Burnham Cottage has a cobbled path along the front for pots and climbing roses around the door. A stone wall surrounds the gravelled driveway which has parking for up to five cars. A gate leads to the landscaped south facing rear garden which is principally laid to lawn with a travertine flagstone patio and a loggia spanning the cottage with a cobbled seating area beneath. There are flower and shrub borders with specimen shrubs, a rockery and a feature well. In addition, there is a wild woodland garden with apple trees and surrounded by a path. To the rear of the garden, there is a timber storage shed with power and light connected. The brick outhouse was originally a double WC and is now used for storage. The private garden is surrounded by a stone wall, fencing and mature hedging, and a further side gate leads to the front of the cottage.

History and Heritage 
Burnham Cottage dates back to 1490 and was originally two cottages (numbers 26 and 28 High Street). Number 28 was an inn which was first registered in 1780 when kept by William Fuller under the sign of The Three Horseshoes. It remained with the Fullers until it closed after George Fuller moved to The Churchill Arms. The licensees of The Three Horseshoes were William Fuller: 1780 – 1799, John Fuller: 1800, Ann Fuller (spinster): 1801, and George Fuller: 1803 – 1828.

Kitchen/Breakfast Room 
The kitchen/breakfast room is dual aspect with a stable door to the garden and a further door to the driveway. There is a range of bespoke solid oak storage units, drawers, pan drawers, glass display cabinets with lights, display shelving, shelved larder cupboards, a broom cupboard and black granite work surfaces. In addition, there are two inset sinks and a central island with further storage including a terracotta tiled wine rack, tray storage and drawers. A breakfast bar is provided with seating for five. Integrated appliances include a De Dietrich double oven and an AEG five ring gas hob with an extractor hood above. Space is provided for an American style fridge/freezer and a dishwasher. The flooring is laid with ceramic tiles with underfloor heating.

Garden Room 
The garden room overlooks the rear garden and has glazed bi-folding doors opening to the paved patio. There is a wood burning stove set on a Welsh slate hearth with a slate tile surround and a feature stained glass window above. The ceiling is vaulted with exposed oak beams and the floor is laid with ceramic tiles with underfloor heating and inset spot lights.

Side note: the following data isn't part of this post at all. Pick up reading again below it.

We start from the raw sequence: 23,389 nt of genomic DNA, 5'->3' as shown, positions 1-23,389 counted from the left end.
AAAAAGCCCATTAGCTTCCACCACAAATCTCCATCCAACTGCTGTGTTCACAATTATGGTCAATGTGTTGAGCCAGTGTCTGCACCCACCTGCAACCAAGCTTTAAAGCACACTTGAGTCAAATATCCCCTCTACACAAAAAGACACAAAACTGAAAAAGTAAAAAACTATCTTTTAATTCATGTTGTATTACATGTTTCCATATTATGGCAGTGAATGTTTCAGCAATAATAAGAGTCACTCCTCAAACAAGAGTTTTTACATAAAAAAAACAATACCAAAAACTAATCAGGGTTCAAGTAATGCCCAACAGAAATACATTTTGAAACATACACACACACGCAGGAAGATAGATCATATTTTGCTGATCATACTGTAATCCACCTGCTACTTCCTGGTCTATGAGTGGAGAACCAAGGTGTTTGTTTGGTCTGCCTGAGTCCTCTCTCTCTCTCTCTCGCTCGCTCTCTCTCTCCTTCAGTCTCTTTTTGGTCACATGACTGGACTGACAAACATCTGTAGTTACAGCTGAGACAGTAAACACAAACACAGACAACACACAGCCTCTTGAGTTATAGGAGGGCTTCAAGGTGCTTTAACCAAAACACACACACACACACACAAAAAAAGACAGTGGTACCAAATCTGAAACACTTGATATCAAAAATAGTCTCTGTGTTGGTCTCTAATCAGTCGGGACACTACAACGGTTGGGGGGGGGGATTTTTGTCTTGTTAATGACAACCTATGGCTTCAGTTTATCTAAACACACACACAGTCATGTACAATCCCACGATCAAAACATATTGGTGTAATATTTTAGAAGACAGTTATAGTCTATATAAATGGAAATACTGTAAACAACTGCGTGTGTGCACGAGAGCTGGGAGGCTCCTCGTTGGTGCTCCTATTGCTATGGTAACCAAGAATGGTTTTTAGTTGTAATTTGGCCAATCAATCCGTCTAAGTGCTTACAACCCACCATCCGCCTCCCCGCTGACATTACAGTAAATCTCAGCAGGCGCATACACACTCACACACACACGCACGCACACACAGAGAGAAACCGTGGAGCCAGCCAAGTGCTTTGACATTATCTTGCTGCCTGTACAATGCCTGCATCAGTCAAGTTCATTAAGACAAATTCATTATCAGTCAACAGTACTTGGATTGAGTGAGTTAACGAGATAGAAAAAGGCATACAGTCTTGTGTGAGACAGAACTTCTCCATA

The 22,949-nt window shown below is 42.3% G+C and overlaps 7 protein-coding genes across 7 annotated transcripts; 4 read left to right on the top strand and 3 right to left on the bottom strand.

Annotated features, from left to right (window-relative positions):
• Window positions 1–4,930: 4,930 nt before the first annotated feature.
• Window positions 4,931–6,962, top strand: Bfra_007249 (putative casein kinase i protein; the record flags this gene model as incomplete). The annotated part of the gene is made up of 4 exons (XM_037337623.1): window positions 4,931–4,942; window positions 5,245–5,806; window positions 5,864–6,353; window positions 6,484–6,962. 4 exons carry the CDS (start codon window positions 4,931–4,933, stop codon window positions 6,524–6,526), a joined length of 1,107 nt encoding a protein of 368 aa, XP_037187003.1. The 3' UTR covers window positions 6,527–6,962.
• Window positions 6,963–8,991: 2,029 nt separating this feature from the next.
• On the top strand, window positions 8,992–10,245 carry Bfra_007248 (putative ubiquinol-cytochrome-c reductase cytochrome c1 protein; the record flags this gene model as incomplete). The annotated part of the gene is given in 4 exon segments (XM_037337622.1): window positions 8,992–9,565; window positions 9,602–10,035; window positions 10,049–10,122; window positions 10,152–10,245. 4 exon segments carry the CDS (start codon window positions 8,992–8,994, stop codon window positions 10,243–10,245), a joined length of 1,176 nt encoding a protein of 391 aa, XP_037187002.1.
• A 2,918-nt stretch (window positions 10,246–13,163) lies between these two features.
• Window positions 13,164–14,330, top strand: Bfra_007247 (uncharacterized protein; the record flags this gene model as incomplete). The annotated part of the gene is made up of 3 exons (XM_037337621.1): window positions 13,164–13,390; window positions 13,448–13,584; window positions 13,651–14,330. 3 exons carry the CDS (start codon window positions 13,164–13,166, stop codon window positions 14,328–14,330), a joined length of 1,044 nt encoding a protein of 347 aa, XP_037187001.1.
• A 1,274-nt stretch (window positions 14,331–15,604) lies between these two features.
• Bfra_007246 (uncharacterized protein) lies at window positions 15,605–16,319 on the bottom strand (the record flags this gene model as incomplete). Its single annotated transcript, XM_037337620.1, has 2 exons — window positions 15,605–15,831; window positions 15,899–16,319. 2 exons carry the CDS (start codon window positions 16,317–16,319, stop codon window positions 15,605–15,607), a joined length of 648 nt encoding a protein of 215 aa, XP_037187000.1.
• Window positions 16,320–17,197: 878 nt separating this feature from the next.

Utility Room and Cloakroom 
The utility room has a door to the rear garden, a quarry tiled floor and space for a washing machine and a tumble dryer. The cloakroom includes a two piece suite of a wash basin and a WC.

Long Crendon 
Long Crendon or simply Crendon, as it was known in the Middle Ages, has a long archaeological history. At Church End a concentration of artefacts from the Iron Age, Roman and Saxon periods have been unearthed. After the Norman invasion of 1066, the manor of Crendon was given to Walter Giffard, Lord of Longueville, one of William the Conqueror’s major supporters. The Giffards are said to have chosen Crendon as their chief manor and built a castle, which may have been destroyed in 1233. Foundations of a large building were discovered in the area in 1705.

Long Crendon today 
Long Crendon, as we know it today, is a popular village with amenities including a post office, a village shop, a coffee shop, restaurants, public houses, a church, a library and Long Crendon school. The historic High Street, where Burnahm Cottage is situated, was mentioned in a recent Times article describing the 30 top High Streets in villages. It is situated 15 miles from the city of Oxford and 9.5 miles from the county town of Aylesbury. The market town of Thame is approximately 2 miles away and provides a variety of shops, boutiques, supermarkets, restaurants and Lord Williams’s Secondary School. The property is also within catchment of Aylesbury’s grammar schools.

History continued 
There are numerous references in the Parish records to members of the Burnham family, who lived at 26 High Street, starting with Robert in 1515. They were mainly farmers or tradesmen. The property was held by a succession of Burnhams: Robert until 1524, Henry in 1560, Rowland (a mason) in 1592 and Thomas in 1633.

More information from this agent

Listing History

Added on Rightmove:
19 April 2016

Map & Street View